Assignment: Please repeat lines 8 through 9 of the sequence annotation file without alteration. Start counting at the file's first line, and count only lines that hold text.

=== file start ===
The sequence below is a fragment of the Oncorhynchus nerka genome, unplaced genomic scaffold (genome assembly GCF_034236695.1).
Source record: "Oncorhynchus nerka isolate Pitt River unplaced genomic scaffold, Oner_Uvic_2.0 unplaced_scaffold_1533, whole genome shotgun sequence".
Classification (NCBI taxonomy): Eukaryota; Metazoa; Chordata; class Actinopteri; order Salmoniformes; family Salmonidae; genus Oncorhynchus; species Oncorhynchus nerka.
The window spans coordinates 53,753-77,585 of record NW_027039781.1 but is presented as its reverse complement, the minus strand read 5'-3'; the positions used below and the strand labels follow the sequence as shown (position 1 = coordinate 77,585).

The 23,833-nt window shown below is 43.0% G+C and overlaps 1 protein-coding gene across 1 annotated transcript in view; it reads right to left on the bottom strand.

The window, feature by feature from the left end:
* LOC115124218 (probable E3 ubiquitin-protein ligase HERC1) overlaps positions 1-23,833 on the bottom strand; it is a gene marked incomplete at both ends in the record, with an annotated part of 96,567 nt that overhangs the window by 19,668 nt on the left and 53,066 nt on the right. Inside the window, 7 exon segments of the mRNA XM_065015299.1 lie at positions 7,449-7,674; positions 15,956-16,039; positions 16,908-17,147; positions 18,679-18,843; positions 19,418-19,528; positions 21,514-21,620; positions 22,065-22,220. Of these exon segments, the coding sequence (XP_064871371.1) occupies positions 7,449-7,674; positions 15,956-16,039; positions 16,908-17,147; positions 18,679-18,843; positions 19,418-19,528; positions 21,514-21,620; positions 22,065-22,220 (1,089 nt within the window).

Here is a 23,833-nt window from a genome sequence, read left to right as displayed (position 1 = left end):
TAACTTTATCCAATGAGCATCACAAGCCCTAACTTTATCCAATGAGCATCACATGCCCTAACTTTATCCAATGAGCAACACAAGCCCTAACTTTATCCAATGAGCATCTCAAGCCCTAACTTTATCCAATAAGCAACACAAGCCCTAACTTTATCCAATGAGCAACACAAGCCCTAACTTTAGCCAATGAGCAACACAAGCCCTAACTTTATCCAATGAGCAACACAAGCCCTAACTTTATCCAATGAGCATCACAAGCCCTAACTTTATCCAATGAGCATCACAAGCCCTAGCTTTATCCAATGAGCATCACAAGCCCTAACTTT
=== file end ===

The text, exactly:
Here is a 23,833-nt window from a genome sequence, read left to right as displayed (position 1 = left end):
TAACTTTATCCAATGAGCATCACAAGCCCTAACTTTATCCAATGAGCATCACATGCCCTAACTTTATCCAATGAGCAACACAAGCCCTAACTTTATCCAATGAGCATCTCAAGCCCTAACTTTATCCAATAAGCAACACAAGCCCTAACTTTATCCAATGAGCAACACAAGCCCTAACTTTAGCCAATGAGCAACACAAGCCCTAACTTTATCCAATGAGCAACACAAGCCCTAACTTTATCCAATGAGCATCACAAGCCCTAACTTTATCCAATGAGCATCACAAGCCCTAGCTTTATCCAATGAGCATCACAAGCCCTAACTTT